For the last half century, a commonly used model ‘Tuckman’s Stages of Group Development’ has suggested that newly formed teams pass through a series of stages before they start performing. The model breaks onboarding down to four stages: forming, storming, norming, and performing. At 5 Dynamics, we have a contrarian response to F/S/N/P: “Who needs it?!”
The model sprung from the mind of Bruce Tuckman in 1965. Then at the Naval Medical Research Institute, he found through research on newly formed ships’ crews that in half of the instances the teams went through a “storming” phase of various lengths, during which teammates thrashed around with boundaries, roles, personality conflicts, doubts about leadership, and the like.
What good does this do?! Not every baby goes through the Terrible Two’s. Not every teenager is out until 5 a.m. wrecking the family car. So on the way to maturity, the team doesn’t necessarily need to go through interpersonal darkness and thrashing to get to the bright sunlight of fabulous collaboration and results.
Storming wastes time and money. It also can leave scars and hostility that may never heal. So it makes sense to engineer situations where the team doesn’t storm. At 5 Dynamics we help teams do just that. We teach new teams to focus on three areas early on:
- Clarity: During storming, people try to sort out boundaries on their own, and this leads to squabbles that might not be resolved. Clarity up front eliminates the need for fighting.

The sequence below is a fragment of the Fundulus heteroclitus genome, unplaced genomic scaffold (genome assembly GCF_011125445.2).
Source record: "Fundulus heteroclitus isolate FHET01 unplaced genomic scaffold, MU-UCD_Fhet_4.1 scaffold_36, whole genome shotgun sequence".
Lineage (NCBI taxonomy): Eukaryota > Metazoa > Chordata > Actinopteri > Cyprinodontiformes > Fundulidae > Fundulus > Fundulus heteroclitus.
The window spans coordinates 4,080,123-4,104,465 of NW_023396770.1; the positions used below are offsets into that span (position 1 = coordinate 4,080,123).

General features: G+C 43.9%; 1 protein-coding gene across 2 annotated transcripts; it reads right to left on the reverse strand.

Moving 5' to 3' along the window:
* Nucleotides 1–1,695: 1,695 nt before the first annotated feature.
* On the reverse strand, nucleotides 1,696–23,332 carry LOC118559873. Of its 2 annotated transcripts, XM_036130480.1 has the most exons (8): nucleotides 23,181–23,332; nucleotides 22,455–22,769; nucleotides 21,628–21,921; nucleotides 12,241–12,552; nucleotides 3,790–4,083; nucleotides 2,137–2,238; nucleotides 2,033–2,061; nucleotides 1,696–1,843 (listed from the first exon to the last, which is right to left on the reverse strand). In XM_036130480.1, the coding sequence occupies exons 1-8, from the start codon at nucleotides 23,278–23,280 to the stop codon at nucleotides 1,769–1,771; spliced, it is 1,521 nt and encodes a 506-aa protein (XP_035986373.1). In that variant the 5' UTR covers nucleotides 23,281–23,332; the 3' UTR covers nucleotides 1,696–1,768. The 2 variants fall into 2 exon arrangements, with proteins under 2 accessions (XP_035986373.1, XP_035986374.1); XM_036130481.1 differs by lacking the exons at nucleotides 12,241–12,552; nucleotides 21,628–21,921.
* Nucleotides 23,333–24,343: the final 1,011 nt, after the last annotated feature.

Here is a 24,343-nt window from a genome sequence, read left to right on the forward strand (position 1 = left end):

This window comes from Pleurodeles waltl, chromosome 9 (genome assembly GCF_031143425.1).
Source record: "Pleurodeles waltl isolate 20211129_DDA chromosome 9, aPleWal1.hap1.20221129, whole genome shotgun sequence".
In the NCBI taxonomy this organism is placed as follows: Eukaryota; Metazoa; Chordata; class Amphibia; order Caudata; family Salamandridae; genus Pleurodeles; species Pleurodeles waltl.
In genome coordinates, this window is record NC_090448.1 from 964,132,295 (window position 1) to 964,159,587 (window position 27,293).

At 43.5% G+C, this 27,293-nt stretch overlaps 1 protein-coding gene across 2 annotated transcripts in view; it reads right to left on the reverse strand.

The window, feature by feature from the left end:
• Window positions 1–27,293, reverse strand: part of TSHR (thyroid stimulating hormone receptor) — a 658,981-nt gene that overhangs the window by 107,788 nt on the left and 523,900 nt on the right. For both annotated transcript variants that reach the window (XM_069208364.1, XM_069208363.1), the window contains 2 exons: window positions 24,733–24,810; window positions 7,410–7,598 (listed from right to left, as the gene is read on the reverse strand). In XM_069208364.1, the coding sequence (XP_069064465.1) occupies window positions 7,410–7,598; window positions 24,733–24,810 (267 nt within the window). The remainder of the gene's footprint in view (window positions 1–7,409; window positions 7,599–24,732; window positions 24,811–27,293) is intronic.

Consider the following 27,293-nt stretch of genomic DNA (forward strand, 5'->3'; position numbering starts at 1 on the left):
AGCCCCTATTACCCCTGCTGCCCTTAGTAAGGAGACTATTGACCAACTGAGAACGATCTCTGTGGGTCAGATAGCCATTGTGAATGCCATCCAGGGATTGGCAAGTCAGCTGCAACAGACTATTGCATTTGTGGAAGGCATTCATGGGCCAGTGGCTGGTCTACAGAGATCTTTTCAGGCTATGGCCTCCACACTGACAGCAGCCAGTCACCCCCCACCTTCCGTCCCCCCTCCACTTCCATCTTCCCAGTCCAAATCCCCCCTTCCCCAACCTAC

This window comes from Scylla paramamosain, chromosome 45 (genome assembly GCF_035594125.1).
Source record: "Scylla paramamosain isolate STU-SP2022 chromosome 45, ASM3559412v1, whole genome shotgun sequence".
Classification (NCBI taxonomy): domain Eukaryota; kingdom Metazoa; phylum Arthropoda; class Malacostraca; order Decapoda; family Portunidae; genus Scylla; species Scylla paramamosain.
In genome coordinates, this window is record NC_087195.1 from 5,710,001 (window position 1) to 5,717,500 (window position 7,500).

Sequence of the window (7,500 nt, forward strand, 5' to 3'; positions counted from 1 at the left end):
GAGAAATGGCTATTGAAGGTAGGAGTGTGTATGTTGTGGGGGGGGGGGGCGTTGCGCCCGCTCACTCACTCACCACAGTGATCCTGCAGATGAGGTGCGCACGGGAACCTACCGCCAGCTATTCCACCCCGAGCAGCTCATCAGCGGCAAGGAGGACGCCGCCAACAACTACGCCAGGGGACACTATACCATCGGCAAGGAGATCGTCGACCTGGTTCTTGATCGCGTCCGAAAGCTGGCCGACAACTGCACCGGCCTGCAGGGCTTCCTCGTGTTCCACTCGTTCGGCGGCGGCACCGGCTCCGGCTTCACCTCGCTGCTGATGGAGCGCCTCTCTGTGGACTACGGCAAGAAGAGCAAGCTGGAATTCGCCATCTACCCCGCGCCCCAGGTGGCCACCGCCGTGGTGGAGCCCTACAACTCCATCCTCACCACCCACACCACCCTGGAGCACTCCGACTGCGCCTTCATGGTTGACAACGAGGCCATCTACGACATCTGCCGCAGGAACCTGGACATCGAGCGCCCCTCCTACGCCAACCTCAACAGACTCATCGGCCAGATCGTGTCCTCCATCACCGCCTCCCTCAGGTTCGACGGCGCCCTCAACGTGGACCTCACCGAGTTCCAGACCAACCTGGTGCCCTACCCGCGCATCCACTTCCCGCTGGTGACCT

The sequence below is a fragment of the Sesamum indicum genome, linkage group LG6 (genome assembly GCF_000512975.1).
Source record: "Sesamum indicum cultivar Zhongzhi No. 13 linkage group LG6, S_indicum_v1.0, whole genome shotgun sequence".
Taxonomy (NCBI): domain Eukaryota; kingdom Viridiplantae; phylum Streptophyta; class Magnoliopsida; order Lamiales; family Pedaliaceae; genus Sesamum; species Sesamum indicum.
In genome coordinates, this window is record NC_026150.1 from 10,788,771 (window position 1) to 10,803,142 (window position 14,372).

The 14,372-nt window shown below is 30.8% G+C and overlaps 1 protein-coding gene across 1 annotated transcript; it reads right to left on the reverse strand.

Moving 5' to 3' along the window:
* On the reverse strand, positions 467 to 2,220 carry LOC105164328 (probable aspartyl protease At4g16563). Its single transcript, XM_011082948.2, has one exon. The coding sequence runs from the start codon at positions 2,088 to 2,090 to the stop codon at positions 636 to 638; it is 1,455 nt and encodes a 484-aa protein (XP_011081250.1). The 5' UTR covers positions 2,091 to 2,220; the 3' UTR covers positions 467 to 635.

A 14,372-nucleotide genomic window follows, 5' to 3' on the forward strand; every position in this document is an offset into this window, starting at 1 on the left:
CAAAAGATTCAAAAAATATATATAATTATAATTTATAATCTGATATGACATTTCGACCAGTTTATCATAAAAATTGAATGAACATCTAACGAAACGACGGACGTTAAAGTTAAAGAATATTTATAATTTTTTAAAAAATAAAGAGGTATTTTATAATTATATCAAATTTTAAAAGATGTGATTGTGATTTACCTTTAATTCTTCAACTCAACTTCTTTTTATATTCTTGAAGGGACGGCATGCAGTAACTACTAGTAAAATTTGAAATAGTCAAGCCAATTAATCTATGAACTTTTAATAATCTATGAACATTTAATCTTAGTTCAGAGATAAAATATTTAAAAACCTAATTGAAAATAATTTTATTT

- Energetic Knowledge: What are the work preferences, learning styles, and values of the teammates? How can they use the 5 Dynamics language to come to agreements instead of fighting? How do they complement and support each other? What are individuals’ goals and values?
- When we are called to help form new teams, we assist them in answering these questions. Approached this way, there’s no room at the table for emotionality or personal (dis)likes. This douses the gunpowder in Tuckman’s “personal issues” and “emotional responses in the work sphere.”
- Behavioral Norms:If there are no rules of the game, then anything can be fair. Or foul. When onboarding a new team, it’s a requirement to make norms explicit and specific. For example, “Do not take others’ behavior personally” would be a great norm for teams to avoid storming. Anyone who falls into this trap is violating a norm and would have no excuse. Instead, the person should directly inquire about the observed behavior. No excuses or outs.
5 Dynamics provides a powerful catalyst for jumping from forming to performing because it is more than an assessment. It’s a methodology to be used daily in team functions, from meetings to conversations to project work. Our customers have found this method invaluable for onboarding traditional, matrix, virtual, and distributed teams.
So here’s the bottom line:
_Who needs storming?